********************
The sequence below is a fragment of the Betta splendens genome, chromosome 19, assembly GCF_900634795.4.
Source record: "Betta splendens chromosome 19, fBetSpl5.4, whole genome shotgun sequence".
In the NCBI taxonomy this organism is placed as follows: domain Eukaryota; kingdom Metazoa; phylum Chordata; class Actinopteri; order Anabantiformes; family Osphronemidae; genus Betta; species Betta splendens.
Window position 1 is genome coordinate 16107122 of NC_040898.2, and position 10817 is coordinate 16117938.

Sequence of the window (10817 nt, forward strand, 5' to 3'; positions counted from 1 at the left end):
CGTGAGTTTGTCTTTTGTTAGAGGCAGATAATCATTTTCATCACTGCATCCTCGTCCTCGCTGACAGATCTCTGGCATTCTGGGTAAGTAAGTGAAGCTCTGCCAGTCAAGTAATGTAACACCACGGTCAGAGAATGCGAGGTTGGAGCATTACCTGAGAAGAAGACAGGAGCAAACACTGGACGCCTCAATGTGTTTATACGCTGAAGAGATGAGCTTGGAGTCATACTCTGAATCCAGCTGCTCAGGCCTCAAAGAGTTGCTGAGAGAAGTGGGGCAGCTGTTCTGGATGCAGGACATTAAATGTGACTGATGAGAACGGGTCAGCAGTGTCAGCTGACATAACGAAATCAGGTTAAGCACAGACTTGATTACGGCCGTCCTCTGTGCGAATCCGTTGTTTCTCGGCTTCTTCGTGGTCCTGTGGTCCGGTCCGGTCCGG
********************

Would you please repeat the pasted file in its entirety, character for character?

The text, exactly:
The sequence below is a fragment of the Betta splendens genome, chromosome 19, assembly GCF_900634795.4.
Source record: "Betta splendens chromosome 19, fBetSpl5.4, whole genome shotgun sequence".
In the NCBI taxonomy this organism is placed as follows: domain Eukaryota; kingdom Metazoa; phylum Chordata; class Actinopteri; order Anabantiformes; family Osphronemidae; genus Betta; species Betta splendens.
Window position 1 is genome coordinate 16107122 of NC_040898.2, and position 10817 is coordinate 16117938.

Sequence of the window (10817 nt, forward strand, 5' to 3'; positions counted from 1 at the left end):
CGTGAGTTTGTCTTTTGTTAGAGGCAGATAATCATTTTCATCACTGCATCCTCGTCCTCGCTGACAGATCTCTGGCATTCTGGGTAAGTAAGTGAAGCTCTGCCAGTCAAGTAATGTAACACCACGGTCAGAGAATGCGAGGTTGGAGCATTACCTGAGAAGAAGACAGGAGCAAACACTGGACGCCTCAATGTGTTTATACGCTGAAGAGATGAGCTTGGAGTCATACTCTGAATCCAGCTGCTCAGGCCTCAAAGAGTTGCTGAGAGAAGTGGGGCAGCTGTTCTGGATGCAGGACATTAAATGTGACTGATGAGAACGGGTCAGCAGTGTCAGCTGACATAACGAAATCAGGTTAAGCACAGACTTGATTACGGCCGTCCTCTGTGCGAATCCGTTGTTTCTCGGCTTCTTCGTGGTCCTGTGGTCCGGTCCGGTCCGG